Automobile firms struggle with latest changes to Vietnam’s tax policy

By Bui Hong Nhung   April 27, 2016 | 01:27 am PT
Automobile firms struggle with latest changes to Vietnam’s tax policy
Car enterprises are complaining that constant changes to tax policies is affecting their business and cutting their contributions to the state budget as a result.

On January 1, the Ministry of Finance applied a new formula for luxury taxes imposed on cars following Decree 108. The tax is calculated based on a car’s wholesale price, which is at least five percent higher than its cost price (including import price, import tax and luxury tax), Vietnam News Agency reports.  

From July 1, a new formula will replace the old one, as approved by the National Assembly in April. However, many car traders said that the formula is not clear enough for them to calculate the luxury tax rate while the deadline is fast approaching.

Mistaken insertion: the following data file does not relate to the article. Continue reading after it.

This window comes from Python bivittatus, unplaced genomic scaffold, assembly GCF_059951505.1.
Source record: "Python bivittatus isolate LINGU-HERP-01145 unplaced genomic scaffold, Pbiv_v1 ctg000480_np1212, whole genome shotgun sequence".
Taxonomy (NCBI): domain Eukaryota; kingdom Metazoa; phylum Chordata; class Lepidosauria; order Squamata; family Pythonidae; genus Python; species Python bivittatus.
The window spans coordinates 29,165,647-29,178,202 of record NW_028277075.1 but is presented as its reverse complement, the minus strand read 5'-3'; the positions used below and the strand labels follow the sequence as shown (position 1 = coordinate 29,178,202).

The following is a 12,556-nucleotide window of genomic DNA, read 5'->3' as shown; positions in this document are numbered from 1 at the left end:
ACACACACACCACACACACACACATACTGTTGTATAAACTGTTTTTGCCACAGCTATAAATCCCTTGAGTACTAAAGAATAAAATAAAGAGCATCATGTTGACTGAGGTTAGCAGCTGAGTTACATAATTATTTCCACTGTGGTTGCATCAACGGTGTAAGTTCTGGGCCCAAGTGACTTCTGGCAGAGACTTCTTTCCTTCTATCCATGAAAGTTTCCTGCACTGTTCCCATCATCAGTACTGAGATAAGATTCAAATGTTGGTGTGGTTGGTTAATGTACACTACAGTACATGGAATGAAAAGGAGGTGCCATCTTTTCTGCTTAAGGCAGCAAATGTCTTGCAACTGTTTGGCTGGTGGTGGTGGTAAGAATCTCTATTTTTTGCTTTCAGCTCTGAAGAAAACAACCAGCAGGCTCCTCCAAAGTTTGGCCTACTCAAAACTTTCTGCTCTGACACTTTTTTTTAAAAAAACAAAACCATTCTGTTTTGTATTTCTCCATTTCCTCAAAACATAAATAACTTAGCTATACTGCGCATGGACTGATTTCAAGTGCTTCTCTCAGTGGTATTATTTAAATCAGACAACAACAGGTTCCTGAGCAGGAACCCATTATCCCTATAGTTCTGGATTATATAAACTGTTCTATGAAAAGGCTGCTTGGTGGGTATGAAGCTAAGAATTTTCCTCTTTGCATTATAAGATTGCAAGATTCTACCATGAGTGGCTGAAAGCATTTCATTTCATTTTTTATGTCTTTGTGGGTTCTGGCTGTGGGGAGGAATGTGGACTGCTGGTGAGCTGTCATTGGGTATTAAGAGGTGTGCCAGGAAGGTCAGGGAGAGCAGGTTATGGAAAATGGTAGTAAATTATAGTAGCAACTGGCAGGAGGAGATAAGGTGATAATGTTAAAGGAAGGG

Ten car distributors of luxury brands in Vietnam including Audi, Bentley and Lamborghini have sent a proposal to the Prime Minister as well as related authorities asking to keep the current formula while the new one is being clarified.

The distributors said that it is only two months until it takes effect, but they have not received any instructions about how to apply the new formula. As a consequence, they have been unable to offer accurate prices to potential customers.

“The current formula to calculate luxury duty on cars went into effect on January 1, but we weren't able to make our tax declaration until the end of March due to slow updates on the online declaration system. We don’t want to face that problem again,” they added.

The ten car distributors said the Ministry of Finance should provide detailed instructions and hold a public meeting with car traders before applying the new formula for luxury duties on cars. 

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